Chrysin protects human osteoarthritis chondrocytes by inhibiting inflammatory mediator expression via HMGB1 suppression

  • Authors:
    • Chi Zhang
    • Weizhong Yu
    • Chongbo Huang
    • Qinghe Ding
    • Chizhang Liang
    • Le Wang
    • Zhiqi Hou
    • Zhiyong Zhang
  • View Affiliations

  • Published online on: December 4, 2018     https://doi.org/10.3892/mmr.2018.9724
  • Pages: 1222-1229
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Abstract

High‑mobility group box chromosomal protein (HMGB‑1) contributes to osteoarthritis (OA) by modulating various oxidative, inflammatory and apoptotic signaling pathways. The effect of chrysin (CH), a natural plant flavonoid, and its functional interaction with HMGB‑1, was investigated in a chondrocyte model of OA. Human chondrocytes were pre‑treated with CH, and then subsequently treated with IL‑1β to induce the formation of chondrocytes similar to those found in OA joints. Next, the expression level of HMGB‑1 was determined by immunofluorescence and western blot analysis. Additionally, inflammatory factor expression was measured by ELISA, and cell apoptosis was analyzed with flow cytometry. To further explore the effects of CH, HMGB‑1 expression was silenced following CH treatment with small interfering (si)RNA. The results demonstrated that CH inhibited cell apoptosis, dose‑dependently reduced matrix metalloproteinase (MMP) 13, collagenase and IL‑6 expression, and increased collagen α‑1 (II) chain (COL2A1) expression in human osteoarthritis chondrocytes. These effects of CH were accompanied by decreased HMGB‑1 expression. Additionally, the expression of MMP13, collagenase, IL‑6 and COL2A1, as well as apoptosis, was significantly reduced by HMGB‑1 siRNA. These results demonstrated that HMGB‑1 is critical for the protective effect of CH on human osteoarthritis chondrocytes, including cell apoptosis and inflammatory factor inhibition, which suggests that CH may have potential therapeutic effect in treating OA by protecting human osteoarthritis chondrocytes via HMGB1 suppression.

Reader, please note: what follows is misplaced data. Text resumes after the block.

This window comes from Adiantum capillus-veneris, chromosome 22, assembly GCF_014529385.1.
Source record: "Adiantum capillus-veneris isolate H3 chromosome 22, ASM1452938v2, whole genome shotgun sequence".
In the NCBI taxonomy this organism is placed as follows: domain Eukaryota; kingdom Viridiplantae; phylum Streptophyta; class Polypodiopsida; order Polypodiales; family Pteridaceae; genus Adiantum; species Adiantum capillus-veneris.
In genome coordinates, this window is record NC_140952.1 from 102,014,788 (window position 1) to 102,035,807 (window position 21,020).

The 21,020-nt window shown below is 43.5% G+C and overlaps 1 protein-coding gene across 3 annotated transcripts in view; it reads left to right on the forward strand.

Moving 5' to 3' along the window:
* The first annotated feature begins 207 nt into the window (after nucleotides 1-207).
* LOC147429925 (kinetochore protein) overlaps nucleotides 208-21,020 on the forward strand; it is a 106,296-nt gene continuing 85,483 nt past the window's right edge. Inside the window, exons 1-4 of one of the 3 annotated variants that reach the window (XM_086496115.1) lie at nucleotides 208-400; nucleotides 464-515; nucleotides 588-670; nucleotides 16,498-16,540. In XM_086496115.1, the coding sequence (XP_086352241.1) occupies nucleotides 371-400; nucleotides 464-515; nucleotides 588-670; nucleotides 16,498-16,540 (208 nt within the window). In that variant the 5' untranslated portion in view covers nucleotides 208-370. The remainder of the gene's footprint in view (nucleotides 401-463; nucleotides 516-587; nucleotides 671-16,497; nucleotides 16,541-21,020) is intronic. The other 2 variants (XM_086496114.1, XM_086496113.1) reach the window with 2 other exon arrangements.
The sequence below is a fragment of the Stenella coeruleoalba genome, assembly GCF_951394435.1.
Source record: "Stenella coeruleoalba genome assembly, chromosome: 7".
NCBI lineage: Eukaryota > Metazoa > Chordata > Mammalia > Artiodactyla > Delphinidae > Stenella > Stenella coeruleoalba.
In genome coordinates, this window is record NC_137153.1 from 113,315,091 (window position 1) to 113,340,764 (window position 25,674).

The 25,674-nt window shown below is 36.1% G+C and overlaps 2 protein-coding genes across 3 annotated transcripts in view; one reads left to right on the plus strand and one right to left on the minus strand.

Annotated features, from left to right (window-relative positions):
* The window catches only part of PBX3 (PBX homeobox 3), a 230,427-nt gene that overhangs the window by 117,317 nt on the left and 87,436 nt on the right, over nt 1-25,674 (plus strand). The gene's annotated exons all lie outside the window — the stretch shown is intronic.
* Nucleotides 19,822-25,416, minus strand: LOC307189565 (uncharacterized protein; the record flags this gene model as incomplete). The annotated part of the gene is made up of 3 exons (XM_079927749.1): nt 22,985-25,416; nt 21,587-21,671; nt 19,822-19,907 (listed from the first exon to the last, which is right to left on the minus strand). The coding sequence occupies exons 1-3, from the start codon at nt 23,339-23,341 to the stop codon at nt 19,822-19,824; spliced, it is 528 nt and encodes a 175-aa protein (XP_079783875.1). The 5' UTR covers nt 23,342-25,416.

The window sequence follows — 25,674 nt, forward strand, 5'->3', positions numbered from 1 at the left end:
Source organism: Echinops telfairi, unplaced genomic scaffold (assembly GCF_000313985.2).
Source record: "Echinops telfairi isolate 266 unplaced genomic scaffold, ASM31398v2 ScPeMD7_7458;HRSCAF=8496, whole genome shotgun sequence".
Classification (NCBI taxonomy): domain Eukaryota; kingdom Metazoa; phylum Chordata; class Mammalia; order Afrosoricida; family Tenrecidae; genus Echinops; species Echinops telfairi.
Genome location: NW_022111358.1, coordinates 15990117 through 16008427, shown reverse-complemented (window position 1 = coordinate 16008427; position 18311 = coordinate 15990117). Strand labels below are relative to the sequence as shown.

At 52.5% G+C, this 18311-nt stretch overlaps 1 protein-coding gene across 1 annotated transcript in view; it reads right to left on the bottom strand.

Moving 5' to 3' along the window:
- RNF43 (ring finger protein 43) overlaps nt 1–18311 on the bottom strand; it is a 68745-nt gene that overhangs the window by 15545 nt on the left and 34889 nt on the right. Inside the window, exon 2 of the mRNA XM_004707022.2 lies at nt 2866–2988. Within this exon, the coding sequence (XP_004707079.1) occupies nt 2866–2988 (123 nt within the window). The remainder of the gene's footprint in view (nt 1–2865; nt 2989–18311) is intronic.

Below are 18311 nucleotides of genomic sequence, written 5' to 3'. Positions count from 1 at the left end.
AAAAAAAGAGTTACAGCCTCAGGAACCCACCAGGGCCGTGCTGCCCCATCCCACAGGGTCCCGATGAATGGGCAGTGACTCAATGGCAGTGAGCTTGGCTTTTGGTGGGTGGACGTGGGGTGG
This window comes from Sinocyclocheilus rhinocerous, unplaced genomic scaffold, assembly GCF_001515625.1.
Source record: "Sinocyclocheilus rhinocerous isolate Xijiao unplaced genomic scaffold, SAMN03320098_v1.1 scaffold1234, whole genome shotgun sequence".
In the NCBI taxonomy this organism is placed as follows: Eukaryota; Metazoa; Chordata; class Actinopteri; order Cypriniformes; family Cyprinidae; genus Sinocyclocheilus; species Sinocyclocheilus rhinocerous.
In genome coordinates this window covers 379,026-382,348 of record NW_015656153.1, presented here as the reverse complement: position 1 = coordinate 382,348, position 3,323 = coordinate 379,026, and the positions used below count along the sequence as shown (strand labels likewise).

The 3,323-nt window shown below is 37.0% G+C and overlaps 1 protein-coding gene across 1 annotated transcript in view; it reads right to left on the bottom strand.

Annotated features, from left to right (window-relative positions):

Introduction

As the most common type of human arthritis and musculoskeletal disease, osteoarthritis (OA) is a degenerative and chronic joint disorder caused by the deterioration of hyaline cartilage, accompanied by chondrocyte hypertrophy, angiogenesis, chondrogenesis, and variable degrees of inflammation without systemic effects (1,2). Several important inflammatory factors, including interleukin (IL)-1β, tumor necrosis factor α, nitric oxide, matrix metalloproteinases (MMPs) and eicosanoids, are actively synthesized during dysfunctional cartilage homeostasis, which result in increased nuclear factor (NF)-κB and catabolic activity (35). Although numerous studies have revealed the contribution of genetic factors to OA, inflammatory factors and altered chondrocyte responses also contribute to OA progression (68). The etiology of OA is thought to be influenced by aging, genetics, trauma and obesity. Furthermore, a molecular target for treating OA has yet to be identified (9,10). As a result, the current treatment options predominantly consist of pain management, and no disease-modifying agent to effectively treat OA is currently available.